1 Kings 19:19 "I have worked very hard for the Lord God of the heavens but the people of Israel have broken their covenant with You and have torn down Your altars." Elijah was a man of God, a teacher of the truth. Yet he blamed himself for things that weren't his fault. He was to tell the people what God wanted them to do but they weren't listening and the nation was falling apart morally because they had some bad leaders. They had brought in all kinds of paganism. He's teaching and preaching and they weren't changing and he blames himself.

I know this feeling. I know there have been times I've got up to speak and I know God had told me to say a certain thing and I've studied and prayed about it to share something I knew could be life changing, but I knew that 80-90% of the people who would hear it weren't going to do anything about it. I learned a long time ago that I'm not responsible for your response. I'm responsible to simply teach the truth. Once you walk out of here that's your business. In fact, I don't want to know what you do during the week. It might really depress me. I'm not responsible for your response.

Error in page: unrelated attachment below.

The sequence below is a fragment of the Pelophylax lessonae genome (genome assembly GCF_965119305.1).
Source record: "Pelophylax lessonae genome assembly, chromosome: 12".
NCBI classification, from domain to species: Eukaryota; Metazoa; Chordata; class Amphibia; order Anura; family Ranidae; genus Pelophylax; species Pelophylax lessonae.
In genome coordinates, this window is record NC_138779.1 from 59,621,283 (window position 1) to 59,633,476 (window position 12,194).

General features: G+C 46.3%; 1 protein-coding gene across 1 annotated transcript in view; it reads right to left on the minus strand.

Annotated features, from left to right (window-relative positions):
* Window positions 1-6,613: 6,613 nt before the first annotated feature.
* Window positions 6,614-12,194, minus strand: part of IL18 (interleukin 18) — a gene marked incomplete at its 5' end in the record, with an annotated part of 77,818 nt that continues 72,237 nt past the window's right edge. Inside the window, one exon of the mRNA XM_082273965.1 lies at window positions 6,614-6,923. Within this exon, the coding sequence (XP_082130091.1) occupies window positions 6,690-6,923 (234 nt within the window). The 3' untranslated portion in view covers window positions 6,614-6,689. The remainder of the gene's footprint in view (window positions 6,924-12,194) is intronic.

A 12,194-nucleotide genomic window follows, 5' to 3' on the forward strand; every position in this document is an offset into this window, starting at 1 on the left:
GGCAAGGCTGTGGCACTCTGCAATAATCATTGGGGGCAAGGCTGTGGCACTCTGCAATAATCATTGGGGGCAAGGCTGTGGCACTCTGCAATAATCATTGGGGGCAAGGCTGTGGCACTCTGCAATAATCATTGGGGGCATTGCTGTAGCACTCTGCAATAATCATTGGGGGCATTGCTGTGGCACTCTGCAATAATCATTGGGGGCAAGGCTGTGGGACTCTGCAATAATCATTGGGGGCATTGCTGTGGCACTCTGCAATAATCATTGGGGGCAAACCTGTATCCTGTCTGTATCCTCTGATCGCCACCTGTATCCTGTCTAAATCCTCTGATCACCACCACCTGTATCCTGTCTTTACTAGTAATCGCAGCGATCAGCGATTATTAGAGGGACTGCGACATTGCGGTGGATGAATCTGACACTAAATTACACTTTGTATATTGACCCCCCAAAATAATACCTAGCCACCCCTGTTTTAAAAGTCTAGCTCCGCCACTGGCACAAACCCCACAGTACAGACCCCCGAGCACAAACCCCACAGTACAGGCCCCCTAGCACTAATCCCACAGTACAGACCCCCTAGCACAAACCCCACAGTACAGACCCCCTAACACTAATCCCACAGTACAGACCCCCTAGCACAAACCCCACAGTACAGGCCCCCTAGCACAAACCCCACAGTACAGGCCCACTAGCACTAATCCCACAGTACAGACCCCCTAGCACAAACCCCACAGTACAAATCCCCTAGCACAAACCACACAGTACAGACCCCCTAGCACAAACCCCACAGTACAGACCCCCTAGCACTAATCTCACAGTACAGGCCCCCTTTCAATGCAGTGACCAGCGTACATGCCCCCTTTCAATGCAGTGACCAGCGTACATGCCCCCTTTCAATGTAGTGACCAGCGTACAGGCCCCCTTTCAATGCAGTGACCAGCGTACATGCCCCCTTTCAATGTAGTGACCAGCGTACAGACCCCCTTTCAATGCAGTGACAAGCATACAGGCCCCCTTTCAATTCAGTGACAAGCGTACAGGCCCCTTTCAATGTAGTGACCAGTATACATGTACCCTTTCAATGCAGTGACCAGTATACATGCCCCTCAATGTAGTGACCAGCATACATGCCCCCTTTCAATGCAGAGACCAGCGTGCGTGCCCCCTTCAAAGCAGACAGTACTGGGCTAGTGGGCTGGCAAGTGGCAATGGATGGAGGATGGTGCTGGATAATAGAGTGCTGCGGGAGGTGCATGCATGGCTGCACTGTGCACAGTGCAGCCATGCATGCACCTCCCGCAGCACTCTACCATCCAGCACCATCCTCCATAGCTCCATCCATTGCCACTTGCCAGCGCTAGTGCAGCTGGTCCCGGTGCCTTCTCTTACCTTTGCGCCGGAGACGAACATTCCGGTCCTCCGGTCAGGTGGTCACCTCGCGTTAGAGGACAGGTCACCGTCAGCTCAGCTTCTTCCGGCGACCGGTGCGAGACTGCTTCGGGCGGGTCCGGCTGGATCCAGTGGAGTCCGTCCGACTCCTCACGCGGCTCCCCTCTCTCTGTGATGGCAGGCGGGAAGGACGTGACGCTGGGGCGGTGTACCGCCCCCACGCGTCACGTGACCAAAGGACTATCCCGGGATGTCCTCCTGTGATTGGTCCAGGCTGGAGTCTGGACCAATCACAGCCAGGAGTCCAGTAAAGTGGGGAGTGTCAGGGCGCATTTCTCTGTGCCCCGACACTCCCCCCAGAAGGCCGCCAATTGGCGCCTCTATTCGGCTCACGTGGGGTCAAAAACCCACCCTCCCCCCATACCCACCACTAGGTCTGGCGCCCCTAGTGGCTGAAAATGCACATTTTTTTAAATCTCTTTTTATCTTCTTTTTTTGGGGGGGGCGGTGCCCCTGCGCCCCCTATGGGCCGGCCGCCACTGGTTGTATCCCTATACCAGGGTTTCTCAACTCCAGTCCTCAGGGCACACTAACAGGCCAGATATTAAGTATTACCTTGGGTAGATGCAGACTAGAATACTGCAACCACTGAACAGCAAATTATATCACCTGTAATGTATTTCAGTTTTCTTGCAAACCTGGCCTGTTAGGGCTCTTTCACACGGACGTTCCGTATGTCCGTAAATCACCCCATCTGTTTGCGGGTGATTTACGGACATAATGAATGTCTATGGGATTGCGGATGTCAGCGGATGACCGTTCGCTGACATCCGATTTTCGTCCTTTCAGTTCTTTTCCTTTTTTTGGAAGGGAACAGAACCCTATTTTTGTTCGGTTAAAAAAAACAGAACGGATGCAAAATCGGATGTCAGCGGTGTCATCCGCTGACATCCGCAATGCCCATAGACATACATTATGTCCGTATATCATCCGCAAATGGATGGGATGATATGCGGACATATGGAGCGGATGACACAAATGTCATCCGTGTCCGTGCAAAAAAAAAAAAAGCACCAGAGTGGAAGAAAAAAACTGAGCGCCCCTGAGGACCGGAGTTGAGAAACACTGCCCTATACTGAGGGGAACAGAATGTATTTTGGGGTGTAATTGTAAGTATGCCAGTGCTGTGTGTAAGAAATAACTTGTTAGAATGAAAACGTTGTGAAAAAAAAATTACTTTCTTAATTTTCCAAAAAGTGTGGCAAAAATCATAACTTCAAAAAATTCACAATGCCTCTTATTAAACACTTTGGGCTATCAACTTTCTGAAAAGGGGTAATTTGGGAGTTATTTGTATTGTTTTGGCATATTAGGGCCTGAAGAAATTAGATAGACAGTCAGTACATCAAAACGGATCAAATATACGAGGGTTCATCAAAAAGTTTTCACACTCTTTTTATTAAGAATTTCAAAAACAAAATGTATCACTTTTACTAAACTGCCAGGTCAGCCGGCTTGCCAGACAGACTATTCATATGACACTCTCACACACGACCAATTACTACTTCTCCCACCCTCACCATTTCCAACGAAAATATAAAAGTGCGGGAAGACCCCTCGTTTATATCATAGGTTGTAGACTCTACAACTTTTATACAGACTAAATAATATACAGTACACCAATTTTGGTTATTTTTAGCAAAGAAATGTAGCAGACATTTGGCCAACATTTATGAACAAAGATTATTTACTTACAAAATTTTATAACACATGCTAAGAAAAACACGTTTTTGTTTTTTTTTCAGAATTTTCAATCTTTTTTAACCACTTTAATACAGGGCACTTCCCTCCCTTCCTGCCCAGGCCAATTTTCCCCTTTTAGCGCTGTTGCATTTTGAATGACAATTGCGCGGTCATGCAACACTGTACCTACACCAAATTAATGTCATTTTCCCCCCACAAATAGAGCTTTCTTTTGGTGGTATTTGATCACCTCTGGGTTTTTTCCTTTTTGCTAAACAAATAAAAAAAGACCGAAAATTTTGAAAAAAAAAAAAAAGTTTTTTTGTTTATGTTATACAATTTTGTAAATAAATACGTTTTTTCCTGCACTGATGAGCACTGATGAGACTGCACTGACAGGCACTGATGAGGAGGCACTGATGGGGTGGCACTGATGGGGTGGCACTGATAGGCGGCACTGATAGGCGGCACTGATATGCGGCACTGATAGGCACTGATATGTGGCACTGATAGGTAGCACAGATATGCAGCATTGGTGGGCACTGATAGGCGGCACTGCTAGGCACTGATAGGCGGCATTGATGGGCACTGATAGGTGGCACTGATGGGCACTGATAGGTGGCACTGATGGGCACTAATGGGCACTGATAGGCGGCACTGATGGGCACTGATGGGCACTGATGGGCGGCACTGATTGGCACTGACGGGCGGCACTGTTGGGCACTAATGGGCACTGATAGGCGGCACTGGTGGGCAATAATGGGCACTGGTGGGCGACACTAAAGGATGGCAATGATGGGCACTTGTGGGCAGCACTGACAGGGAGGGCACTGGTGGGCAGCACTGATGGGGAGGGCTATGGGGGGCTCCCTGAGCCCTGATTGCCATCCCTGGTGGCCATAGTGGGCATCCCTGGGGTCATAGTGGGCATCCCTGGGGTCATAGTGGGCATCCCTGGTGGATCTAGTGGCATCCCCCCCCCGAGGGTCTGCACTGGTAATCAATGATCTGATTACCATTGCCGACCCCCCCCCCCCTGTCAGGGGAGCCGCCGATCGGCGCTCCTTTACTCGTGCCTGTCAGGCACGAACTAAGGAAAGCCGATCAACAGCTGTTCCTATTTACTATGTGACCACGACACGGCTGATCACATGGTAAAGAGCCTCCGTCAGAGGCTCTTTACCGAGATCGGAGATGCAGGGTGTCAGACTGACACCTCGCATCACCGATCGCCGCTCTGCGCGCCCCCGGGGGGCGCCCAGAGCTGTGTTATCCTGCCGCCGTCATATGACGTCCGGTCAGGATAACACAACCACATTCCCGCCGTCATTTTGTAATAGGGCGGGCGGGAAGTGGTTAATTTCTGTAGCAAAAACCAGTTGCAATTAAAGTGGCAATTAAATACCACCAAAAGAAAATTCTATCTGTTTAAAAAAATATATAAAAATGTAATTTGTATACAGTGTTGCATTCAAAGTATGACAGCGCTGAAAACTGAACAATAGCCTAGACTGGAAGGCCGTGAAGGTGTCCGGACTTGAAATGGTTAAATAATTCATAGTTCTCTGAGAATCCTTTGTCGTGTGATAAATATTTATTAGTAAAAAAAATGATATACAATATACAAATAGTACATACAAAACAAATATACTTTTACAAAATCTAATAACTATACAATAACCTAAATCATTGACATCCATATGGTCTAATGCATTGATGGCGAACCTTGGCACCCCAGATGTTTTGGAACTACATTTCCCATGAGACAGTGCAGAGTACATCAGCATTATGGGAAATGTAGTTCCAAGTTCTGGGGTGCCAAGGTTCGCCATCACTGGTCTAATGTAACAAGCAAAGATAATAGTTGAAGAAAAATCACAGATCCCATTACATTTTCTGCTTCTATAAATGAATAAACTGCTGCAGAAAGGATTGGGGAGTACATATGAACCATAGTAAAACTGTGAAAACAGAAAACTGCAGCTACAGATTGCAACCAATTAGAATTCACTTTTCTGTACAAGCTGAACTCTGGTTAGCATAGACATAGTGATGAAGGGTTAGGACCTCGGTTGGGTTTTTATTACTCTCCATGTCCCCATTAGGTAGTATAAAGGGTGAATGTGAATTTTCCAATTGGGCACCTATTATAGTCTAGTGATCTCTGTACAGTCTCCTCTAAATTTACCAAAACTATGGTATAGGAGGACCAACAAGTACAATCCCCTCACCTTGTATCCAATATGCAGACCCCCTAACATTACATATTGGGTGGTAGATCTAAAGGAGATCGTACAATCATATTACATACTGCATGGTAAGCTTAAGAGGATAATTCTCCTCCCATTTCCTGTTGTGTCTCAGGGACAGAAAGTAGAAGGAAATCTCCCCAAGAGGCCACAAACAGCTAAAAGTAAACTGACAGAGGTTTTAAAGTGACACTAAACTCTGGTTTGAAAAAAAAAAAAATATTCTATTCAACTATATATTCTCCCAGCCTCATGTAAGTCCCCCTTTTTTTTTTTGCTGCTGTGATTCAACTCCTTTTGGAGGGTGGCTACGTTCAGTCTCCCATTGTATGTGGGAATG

This is the second major cause of burnout -- trying to control everything. Comparing is number one. Trying to control everything is number two. I call it the Atlas Syndrome where you're acting as if the whole world rests on your shoulders. I have to make sure everything's going to turn out all right. I have to hold everything together. I have to work everything out. If it is to be, it's up to me. I have to make it all work out. You're setting yourself up for burnout. When you try to be general manager of the universe. This is a burden God never intended for you to carry.